Shopping for hearing aids will expose you to a number of different styles, including receiver-in-canal (RIC). There are a number of benefits unique to RIC devices, as well as many commonalities with behind-the-ear (BTE) hearing aids. This article explores some of the main pluses and minuses of the RIC hearing aid model.

In behind-the-ear and in-the-ear hearing aids, the device’s components are all held in the same case: either behind the ear or in the ear. One of the key differentiating factors of the RIC hearing aid is that it has two separate parts. A case behind the ear holds the aid’s amplifier and microphone, while a small bud that contains the receiver is used inside the ear canal. The two parts are connected by a thin clear tube.

There are several advantages associated with separating the receiver from the microphone and amplifier. RIC hearing aids are less likely to inundate listeners with feedback, and occlusion is generally less of a problem. With the ear canal open, wearers generally report a more natural sound which is judged to be more comfortable. RIC hearing aids are favored by people with mild to moderate hearing losses because they amplify high-pitched sounds very well.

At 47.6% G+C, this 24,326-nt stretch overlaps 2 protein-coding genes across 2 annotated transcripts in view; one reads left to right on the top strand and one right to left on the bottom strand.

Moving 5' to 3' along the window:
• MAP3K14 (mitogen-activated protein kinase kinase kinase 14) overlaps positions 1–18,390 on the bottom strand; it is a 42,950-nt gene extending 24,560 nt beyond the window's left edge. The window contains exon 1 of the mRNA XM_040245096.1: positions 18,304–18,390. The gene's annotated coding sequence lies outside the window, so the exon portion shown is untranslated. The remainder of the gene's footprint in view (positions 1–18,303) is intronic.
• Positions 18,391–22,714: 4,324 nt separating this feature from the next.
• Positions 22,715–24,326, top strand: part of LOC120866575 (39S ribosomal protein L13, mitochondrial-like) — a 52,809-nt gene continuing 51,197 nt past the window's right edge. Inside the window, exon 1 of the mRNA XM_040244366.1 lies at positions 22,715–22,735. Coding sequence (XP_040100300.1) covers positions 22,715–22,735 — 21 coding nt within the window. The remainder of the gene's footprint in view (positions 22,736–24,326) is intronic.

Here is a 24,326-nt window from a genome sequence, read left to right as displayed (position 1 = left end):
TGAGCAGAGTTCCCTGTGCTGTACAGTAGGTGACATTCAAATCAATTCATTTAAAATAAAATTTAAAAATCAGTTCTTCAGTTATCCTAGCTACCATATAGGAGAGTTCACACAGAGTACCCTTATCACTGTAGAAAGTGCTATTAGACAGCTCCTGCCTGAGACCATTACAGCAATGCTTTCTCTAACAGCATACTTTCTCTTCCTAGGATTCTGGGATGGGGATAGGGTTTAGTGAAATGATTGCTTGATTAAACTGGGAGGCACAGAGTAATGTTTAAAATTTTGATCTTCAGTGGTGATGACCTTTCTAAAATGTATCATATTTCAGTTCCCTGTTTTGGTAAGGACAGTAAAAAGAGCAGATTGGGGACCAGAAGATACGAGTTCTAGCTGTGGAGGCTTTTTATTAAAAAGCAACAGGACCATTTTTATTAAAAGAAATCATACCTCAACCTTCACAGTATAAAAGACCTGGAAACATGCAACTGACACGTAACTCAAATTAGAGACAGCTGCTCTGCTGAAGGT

There is also a physical advantage to the RIC’s split configuration. Separating the two components allows the device to remain very small, making it unobtrusive and easy to hide. This small size also makes it very comfortable and easy to fit.

No device is perfect, and RIC aids do have some disadvantages. Frequent repairs to the receiver are one drawback to the receiver in canal because the receiver end is vulnerable to moisture in the ear canal. Amazingly, the potential for loss is another drawback. Because they are so small and lightweight it can take some time for the user to realize that the hearing aid is missing. Finally, these devices tend to be high in price, making them difficult to obtain for some listeners.

Receiver-in-ear hearing aids do have their flaws, but their numerous advantages make them a worthwhile choice for many listeners. Seeking the advice and assistance of a hearing specialist is the next step in selecting the best hearing aid for your hearing loss and lifestyle.